In this Legal Landmine episode CEO Jeana Goosmann discusses the hot topic of what many call “Cancel Culture” and what an employer can do when their employee likes, shares or says something controversial on social media. Talking points include:
-Does First Amendment grant employees freedom of speech at their workplace?
-How does ‘Cancel Culture’ relate to the National Labor Relations Act?
- States that have enacted social media laws for employees
-Why employers should create social media policies
Read our blog on this topic here.
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Do complex legal issues hold you back? Let's get energized and bring clarity to your top legal questions. This is Law Talk with the Flock by Goosmann Law Firm.Jeana Goosmann :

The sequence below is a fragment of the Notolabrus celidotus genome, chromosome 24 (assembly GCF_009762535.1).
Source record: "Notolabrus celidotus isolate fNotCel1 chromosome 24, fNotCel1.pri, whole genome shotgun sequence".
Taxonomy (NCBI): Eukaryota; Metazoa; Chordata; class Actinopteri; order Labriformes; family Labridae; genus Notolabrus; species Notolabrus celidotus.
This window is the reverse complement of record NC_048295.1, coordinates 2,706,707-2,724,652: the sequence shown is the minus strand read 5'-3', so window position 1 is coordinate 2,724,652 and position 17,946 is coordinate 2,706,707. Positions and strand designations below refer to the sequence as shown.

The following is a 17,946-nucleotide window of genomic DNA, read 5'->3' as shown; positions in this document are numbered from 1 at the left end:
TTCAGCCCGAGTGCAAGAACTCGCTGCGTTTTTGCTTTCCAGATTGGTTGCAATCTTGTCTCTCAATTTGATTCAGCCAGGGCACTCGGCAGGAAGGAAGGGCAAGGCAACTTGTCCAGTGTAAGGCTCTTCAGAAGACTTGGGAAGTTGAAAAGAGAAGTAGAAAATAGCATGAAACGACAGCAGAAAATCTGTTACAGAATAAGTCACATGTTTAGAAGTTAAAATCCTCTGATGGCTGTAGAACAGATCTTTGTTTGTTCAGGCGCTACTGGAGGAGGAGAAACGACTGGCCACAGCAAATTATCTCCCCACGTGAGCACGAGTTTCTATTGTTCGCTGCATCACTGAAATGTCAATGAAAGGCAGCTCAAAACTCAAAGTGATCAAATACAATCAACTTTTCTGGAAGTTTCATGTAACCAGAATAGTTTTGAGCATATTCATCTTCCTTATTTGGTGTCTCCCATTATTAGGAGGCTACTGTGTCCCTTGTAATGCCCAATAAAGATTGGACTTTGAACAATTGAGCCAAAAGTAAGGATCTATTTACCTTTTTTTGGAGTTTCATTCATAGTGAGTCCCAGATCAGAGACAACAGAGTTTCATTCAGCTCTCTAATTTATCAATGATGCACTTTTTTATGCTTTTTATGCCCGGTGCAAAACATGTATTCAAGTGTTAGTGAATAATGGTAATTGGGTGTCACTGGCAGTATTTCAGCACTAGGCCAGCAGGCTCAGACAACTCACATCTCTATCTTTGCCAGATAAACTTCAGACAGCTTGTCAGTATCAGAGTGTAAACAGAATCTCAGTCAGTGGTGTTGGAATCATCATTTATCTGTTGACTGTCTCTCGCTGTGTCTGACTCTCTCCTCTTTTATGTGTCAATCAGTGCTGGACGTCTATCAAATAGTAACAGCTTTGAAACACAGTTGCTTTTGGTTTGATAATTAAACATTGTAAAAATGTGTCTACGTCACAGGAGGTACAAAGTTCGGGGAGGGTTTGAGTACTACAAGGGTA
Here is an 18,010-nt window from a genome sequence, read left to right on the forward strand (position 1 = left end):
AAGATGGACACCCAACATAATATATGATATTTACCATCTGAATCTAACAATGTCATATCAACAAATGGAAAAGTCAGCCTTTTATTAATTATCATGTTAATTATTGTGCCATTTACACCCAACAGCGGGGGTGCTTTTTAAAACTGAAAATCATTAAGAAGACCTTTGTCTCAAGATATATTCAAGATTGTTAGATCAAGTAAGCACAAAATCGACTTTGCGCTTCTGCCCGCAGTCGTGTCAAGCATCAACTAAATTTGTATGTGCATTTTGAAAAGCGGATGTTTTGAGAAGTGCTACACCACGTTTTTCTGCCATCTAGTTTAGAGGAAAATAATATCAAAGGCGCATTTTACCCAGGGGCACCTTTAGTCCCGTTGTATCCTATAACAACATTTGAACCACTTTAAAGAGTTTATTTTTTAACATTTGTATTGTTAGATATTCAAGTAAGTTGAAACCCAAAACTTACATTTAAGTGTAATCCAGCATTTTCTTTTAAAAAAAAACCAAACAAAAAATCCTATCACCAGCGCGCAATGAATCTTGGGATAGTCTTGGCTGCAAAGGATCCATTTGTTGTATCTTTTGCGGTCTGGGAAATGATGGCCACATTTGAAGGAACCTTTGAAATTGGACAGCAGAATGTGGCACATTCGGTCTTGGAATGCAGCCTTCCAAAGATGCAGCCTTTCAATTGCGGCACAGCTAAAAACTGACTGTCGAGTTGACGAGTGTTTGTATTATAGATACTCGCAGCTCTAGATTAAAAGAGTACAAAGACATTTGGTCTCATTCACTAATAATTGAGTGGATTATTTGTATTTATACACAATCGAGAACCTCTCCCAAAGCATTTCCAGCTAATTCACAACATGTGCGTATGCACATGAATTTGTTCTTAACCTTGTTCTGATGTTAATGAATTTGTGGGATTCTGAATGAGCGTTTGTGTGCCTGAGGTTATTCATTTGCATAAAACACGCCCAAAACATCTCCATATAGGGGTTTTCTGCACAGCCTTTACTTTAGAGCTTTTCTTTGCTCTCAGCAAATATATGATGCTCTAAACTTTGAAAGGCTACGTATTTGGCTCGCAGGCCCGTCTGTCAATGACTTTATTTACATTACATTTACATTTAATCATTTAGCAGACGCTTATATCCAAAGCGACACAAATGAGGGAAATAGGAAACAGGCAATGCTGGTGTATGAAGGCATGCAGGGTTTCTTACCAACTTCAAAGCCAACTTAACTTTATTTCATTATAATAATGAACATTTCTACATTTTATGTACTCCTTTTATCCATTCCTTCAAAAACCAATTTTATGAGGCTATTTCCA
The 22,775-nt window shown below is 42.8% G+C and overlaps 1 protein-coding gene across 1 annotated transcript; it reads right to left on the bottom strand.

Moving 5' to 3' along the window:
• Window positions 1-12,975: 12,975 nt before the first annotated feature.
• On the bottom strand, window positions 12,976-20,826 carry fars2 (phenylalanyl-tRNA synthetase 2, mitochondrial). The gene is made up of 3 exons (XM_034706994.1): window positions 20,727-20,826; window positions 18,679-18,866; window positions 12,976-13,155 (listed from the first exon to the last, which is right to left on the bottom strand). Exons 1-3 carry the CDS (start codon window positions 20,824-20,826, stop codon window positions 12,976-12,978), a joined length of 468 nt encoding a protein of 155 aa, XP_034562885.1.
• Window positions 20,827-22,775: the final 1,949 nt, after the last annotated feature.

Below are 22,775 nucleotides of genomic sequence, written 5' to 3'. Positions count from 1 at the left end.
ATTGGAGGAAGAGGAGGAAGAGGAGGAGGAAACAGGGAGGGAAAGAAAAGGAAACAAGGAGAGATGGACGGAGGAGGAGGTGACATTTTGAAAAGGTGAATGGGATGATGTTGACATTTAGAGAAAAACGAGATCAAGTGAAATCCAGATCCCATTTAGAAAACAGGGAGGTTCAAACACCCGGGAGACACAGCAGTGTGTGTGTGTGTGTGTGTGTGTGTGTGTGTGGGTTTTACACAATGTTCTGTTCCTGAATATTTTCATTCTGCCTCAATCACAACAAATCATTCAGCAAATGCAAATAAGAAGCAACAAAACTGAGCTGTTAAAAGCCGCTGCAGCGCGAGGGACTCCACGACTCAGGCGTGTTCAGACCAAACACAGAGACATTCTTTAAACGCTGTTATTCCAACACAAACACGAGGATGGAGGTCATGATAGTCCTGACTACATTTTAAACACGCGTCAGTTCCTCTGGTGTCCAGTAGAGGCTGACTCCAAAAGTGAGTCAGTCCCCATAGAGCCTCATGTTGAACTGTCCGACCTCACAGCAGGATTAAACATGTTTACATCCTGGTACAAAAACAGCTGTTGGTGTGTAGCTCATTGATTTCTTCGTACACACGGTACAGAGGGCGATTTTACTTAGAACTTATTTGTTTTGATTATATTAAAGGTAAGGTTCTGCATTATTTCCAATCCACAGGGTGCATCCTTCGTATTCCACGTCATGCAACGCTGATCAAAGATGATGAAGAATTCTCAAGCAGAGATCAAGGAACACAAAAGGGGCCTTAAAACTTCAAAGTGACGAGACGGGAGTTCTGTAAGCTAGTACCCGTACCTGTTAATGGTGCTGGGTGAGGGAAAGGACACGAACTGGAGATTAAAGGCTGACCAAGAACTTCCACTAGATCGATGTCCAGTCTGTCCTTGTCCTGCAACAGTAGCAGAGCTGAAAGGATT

Hello, I'm your host, Jeana Goosmann, CEO, lawyer, author, and woman business owner here to help navigate you through the law, your business and life as a leader. And for full disclosure today, I am podcasting from home. I, we are in quarantine at the moment. And so if you hear some children, I am also a mother and they are upstairs supposedly doing their math, but let's get going today and have a topic that is a little controversial and it can be tough to tackle. And that is legal landmines surrounding what many call cancel culture in our pop culture today. And I want to discuss what employers can do when their employees likes shares, or they say something controversial and social media. And how is this cancel culture being applied to employers? It is a big deal and we're hearing a lot about, um, are there insensitive comments? Are there things that shouldn't be posted anymore? And what do you do if one of your employees is causing you trouble out there on social media? I think, we have seen a definite uptick i n issues arising for our employer clients. And we're getting a lot more calls t oo from employees, looking for legal advice related to what about my freedom of speech? And can't I say anything I want at any place point in time, because I'm protected with the freedom of speech. Now, the thing that a lot of folks don't realize is that your constitutional right to freedom of speech, it doesn't apply everywhere just because you're an American citizen in every circumstance. And it really is more limited than people think. And so with regard to your employment, freedom of speech does not protect you with regard to your employment, wholly. And I think that's a shock to a lot of employees to know. And also for employers. II I think a lot of employers are scared to let their employees know that, you know, you can't say that while you're at work, now, there are a lot of caveats b ecause this is the law and the law is not always black and white and crystal clear, right? And wrong, all that good stuff. U m, as much as we would like it to be. And so I can give you some examples. So the freedom of speech can become an issue if we're dealing with the national labor relations act. So employers have to consider if t he speech that they're seeking punish or to tell people that they can't say those sorts of things while they're representing the employer. U m, if it's related to the terms and conditions of employment, then the national labor relations act can come into effect. Okay, what in the heck does that mean? So employees can become protected under the national labor relations act. Um, if they're talking about things like their pay or their benefits or their working conditions, and if some of those activities or things that they're talking about could, could be considered protected concerted activity. So, this relates back to the employee's rights to form a union, for example, and to try and protect themselves and form a collective bargaining agreement with their employer. Now, there's been a lot of law in this area and there's the newly applied wright line approach, not right, like R I G H T, but wright. W R I G H T line approach. And that came out of some case law in this last year, in which we're looking to see if the protective activity was the motivating factor in the discipline. And there's kind of been a shift in a clarification of the burden and the circumstances of what employees have to prove and what employers have to prove, in these different circumstances. So I can just tell you that if you're an employer and you're not sure this is a great place to seek some legal advice, because it's a changing landscape and we want to make sure that you're up to date on what has been decided both on the national scale with things like the National Labor Relations Act, but then also within your particular state. And as an attorney, I can say as well that we have employees in lots of different states these days, um, with remote working. And, uh, that's always an issue that we have to tackle too is okay, what state law is going to apply in this circumstance? Because perhaps the employer is in New York and the employee is sitting in Iowa. Okay, well, what law is going to apply it in that circumstance? And, so we often tend to go to, seeing what both states law is. And then if there is a differential between the two, trying to figure out, how are we going to navigate both those laws? Because we don't have a national standard for all issues that come to employment. And one example would be in this area or state employee privacy laws, some states have enacted different privacy laws for employees, for example, there's some specific legislation on the ability of employers to control employees, social media, and different states. In fact, there are 16 states, I believe that have enacted these different laws. So Nebraska, for example, which is one of the states, the Goosmann Law Firm practices and prohibits employer from requiring or requesting an applicant or employee to provide their social media log and information, uh, requiring a, requesting an applicant or employee to log into their accounts in the presence of the employer, requiring an applicant or employee to add any contact to their network, including the employer, or taking adverse action against the applicant or employee related to those enumerated items. So if they wouldn't log in, in front of you, for example, in a job interview, so you can't totally police and say, you have to friend me as your employer in Nebraska. So you can monitor what they're doing on social media when they're not at work. And 15 other states besides Nebraska have enacted statutes, which can apply to employers. Now, I don't know that you want to if you're the employer friend, you're a employee or not, it's not what this is saying, but you can't force them to take you on as their friend which is just a funny statement, but 20 years ago, it wouldn't have made any sense whatsoever. So keeping in mind those different laws, and then there's also lawful activities, statutes that have been enacted in a handful of states. Again, not all every state does this apply, but a handful of states have passed laws, protecting employees from discipline, for engaging in any lawful activity outside of work. And while these laws are most commonly applied to, for example, the use of marijuana or an employee's criminal history, the, the broad language has been used to provide protection to employees, social media activity and some states and employers should therefore be sure to make sure that they're up to date on the state legislation on these different topics. Now, at the same time, I think it's important for an employer to have a social media policy because you want to make sure that you have put in writing that your employees are not free to comment on behalf of the company. And if they're going to comment, and use your company name, they need to make sure that it's not, uh, portrayed as a comment on behalf of the company. So if I am on LinkedIn as a, the CEO of Goosmann Law Firm, and I make a statement, um, I need to make sure that as a CEO, that statement is appropriate for the Goosmann Law Firm CEO to be making otherwise there could be ramifications, right, and ramifications back to the Goosmann Law Firm. And if on the other hand, I am an employee of a hundred thousand person company. And I say that I represent the company and making this statement, and that's not true. I think the employer has plenty of grounds to come back and say, you can't be making statements like that and terminate or punish the employee for making such a statement on behalf of the company when it's really not. And also you want to make sure you're protecting your trade secrets and your confidentiality in your policy with your employees on social media. So if an employee goes and puts the secret sauce out there on social media and you clearly have things to protect those trade secrets and the secret sauce, it's marked secret sauce confidential within the company. Everybody knows that that pizza sauce is secret and that's part of what makes your pizza place so valuable. And then they go and post that in social media. That too is something that you could take action on. So it doesn't mean that you can't control some things, but in other ways, you certainly can't prohibit them from saying whatever the heck they want on social media, um, which has become such a hot button. Now, I think, because this is such a hot button, I have some general advice for people, and I think it's important that you take this to heart because realizing that words matter and what you say matters, and if you're going to post it out there for the world to see the odds are somebody might screenshot that, and it can definitely come back to bite you in different ways. So you have to be very careful in our culture today of what you say and how you say it. And if you're going to take a stand on something, just recognize that there can be ramifications for that. It doesn't mean that you don't exercise your free speech and your private time, and go ahead and take a stand because that's important. And that's how change matters and how we come about with change. But I think just thinking through the consequences before you go ahead and comment on something, and before you go ahead and hit the like on something because it does portray your image and your personal brand and, and how do you want to be viewed by folks? And just recognizing that, you know, if you go ahead and you take a stance on something and people don't like it, you could lose clients. Um, you could lose business opportunities because of what you posted on your social media and that, that might be okay with you, but just recognizing that whatever you're putting out there, it does have an impact on your personal brand. And it is something to be aware of and certainly keep it clean. Right. Make sure that you're being polite and respectful and the golden rule, I think still applies when you're on social media. And, if you're using those as your guide posts and just the way you live your life, make sure you continue that on social media. And, go ahead and post away with, with that in mind now, there's one other piece I think post away doesn't necessarily apply while you're at work or while you're on working hours. Companies usually are free to say that, um, they can have a strict, no personal use of policy of social media while you're at work. So you gotta lock your phone up while you're there and unless you're on break and then maybe that's a different story. And other companies on the other hand, they want their employees, posting and promoting their brand and making sure that they are visible. And that might even be part of your job if you're a marketing, for example, that you are supposed to be posting on behalf of the company. So there are lots of different scenarios. There's no one bright line rule, but I can guarantee you that this is super hot topic and something that we are being asked to give legal advice on in many different circumstances. And I think as an employer, you should make sure that your company policies are current with today's times and even a social media policy that you had probably four years ago is something that needs to be updated and looked at on today because there have been changes and I foresee more changes to come on the state level and perhaps even at the national level, as we continue to look into these topics. So with that, I hope I didn't confuse you too much, and I hope you all go have a great day and make it worth it.Goosmann Law Firm :